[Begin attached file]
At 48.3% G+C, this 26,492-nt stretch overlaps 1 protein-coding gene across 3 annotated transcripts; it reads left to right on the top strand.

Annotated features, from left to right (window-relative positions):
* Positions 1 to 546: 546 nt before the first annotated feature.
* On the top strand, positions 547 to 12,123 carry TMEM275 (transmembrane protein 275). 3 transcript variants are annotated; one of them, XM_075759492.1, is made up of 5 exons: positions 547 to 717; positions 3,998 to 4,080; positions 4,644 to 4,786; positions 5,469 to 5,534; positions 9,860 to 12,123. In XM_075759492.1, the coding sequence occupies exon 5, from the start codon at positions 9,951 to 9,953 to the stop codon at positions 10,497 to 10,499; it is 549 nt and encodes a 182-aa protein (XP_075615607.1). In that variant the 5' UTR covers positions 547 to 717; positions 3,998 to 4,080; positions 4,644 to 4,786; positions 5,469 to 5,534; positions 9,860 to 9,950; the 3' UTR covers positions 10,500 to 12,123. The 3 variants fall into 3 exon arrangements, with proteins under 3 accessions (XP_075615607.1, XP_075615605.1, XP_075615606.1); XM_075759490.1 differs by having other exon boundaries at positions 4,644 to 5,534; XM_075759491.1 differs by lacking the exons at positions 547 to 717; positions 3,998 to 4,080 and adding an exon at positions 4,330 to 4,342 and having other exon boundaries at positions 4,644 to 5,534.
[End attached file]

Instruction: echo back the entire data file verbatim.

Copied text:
At 48.3% G+C, this 26,492-nt stretch overlaps 1 protein-coding gene across 3 annotated transcripts; it reads left to right on the top strand.

Annotated features, from left to right (window-relative positions):
* Positions 1 to 546: 546 nt before the first annotated feature.
* On the top strand, positions 547 to 12,123 carry TMEM275 (transmembrane protein 275). 3 transcript variants are annotated; one of them, XM_075759492.1, is made up of 5 exons: positions 547 to 717; positions 3,998 to 4,080; positions 4,644 to 4,786; positions 5,469 to 5,534; positions 9,860 to 12,123. In XM_075759492.1, the coding sequence occupies exon 5, from the start codon at positions 9,951 to 9,953 to the stop codon at positions 10,497 to 10,499; it is 549 nt and encodes a 182-aa protein (XP_075615607.1). In that variant the 5' UTR covers positions 547 to 717; positions 3,998 to 4,080; positions 4,644 to 4,786; positions 5,469 to 5,534; positions 9,860 to 9,950; the 3' UTR covers positions 10,500 to 12,123. The 3 variants fall into 3 exon arrangements, with proteins under 3 accessions (XP_075615607.1, XP_075615605.1, XP_075615606.1); XM_075759490.1 differs by having other exon boundaries at positions 4,644 to 5,534; XM_075759491.1 differs by lacking the exons at positions 547 to 717; positions 3,998 to 4,080 and adding an exon at positions 4,330 to 4,342 and having other exon boundaries at positions 4,644 to 5,534.